Commentary: Starting pitching options for Cubs


by - Senior Writer -
Stroman has expressed interesting in playing for the Cubs (Brad Penner - USA Today Sports)
Stroman has expressed interesting in playing for the Cubs (Brad Penner - USA Today Sports)

Now that the Cubs appear to have found their next GM, it is time for Jed Hoyer and the Cubs to focus on the rest of the offseason as this could go down as the most significant offseason in franchise history. Coming off their first losing season since 2014, this team is in a rebuild mode and the middle of an organizational transition in hopes of changing how this team does things.

From the scouting department to player development and then even major league talent, the Cubs needed an organizational overhaul and have now gone about doing just that by trading away most of the remaining portions of their 2016 World Series-winning team. That forced the Cubs to play the second half with primarily minor league players and, despite the record not being great, saw several players prove they belong.

As far as I am concerned, the Cubs have five important questions to address this offseason if they want to speed up their rebuild. I could talk about all five in this column, but to keep things shorter and go in more depth, we will focus on one question a day for the next several days.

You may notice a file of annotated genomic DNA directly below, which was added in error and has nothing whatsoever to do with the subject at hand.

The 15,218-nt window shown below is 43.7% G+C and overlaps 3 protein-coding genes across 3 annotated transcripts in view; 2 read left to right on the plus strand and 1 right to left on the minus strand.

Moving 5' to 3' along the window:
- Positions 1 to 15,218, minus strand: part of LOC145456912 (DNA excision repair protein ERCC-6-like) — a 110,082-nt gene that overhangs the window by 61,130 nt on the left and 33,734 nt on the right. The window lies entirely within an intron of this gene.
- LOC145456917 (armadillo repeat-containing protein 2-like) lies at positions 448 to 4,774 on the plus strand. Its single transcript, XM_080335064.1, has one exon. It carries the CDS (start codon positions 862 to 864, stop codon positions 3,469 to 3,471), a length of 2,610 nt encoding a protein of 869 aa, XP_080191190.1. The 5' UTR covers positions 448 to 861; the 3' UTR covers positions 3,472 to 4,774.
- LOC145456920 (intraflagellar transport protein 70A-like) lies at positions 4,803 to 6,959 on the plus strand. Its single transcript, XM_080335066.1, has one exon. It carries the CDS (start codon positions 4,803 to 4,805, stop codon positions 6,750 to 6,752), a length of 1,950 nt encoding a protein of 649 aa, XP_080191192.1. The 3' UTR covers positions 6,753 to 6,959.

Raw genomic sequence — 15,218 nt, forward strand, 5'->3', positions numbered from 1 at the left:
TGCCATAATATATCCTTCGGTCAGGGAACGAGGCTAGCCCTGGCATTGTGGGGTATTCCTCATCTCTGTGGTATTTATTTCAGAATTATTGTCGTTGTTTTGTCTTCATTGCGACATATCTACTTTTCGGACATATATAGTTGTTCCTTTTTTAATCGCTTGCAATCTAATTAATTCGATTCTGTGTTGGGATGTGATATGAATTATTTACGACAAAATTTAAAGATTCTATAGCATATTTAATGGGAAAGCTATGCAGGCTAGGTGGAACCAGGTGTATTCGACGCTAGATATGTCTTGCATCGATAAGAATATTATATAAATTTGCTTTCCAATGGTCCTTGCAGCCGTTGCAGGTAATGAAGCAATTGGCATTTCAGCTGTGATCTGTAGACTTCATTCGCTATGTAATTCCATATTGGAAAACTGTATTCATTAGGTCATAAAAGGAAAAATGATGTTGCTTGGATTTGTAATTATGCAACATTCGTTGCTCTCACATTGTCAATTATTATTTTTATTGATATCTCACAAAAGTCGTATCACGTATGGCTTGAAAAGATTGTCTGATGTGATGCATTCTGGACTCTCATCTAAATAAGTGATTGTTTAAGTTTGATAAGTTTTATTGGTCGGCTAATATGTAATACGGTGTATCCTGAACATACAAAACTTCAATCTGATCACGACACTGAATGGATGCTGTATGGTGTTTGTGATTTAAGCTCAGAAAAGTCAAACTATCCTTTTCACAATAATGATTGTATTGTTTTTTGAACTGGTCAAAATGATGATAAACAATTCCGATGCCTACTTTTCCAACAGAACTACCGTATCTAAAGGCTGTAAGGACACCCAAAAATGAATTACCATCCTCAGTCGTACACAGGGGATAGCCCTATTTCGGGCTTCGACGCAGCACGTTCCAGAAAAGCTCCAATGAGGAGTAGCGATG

How to fix this rotation

It is no secret that the Cubs biggest offseason need will be adding to this rotation. Make no mistake, with guys like Cory Seager, Carlos Correa, Trevor Story, and potentially Nicholas Castellanos, the Cubs are also going to go after at least one big-time bat, but pitching needs to be their focus.

After Jon Lester, Jose Quintana, Tyler Chatwood, and Yu Darvish (traded) were removed from the team's 2020 rotation, and the Cubs had plenty of work to do last season to piece together a rotation. Kyle Hendricks returned to be the ace and anchor the staff while Zach Davies was acquired in the Darvish deal to fill his void.

Add the in-house options Adbert Alzolay and Alec Mills to the back end of the rotation, and the Cubs had most of their rotation set. They then went out and acquired Jake Arrieta and Trevor Williams to finalize the rotation. Not only was that a weak rotation in terms of stuff, but when you look at average velocity, the Cubs had the slowest rotation in baseball, with Alzolay the only starter who can hit 94 MPH plus.

The struggles that most fans were wary about when the season started proved to be the teams undoing as the starting pitching was a nightmare all season. You can see where the problem was when you have three starters with ERAs over 5.00, including Arrieta at 6.88 and Davies approaching 6.00. Even Hendricks had a rough go of things posting a career-worst 4.77 ERA, meaning Alzolay led the way with 4.58.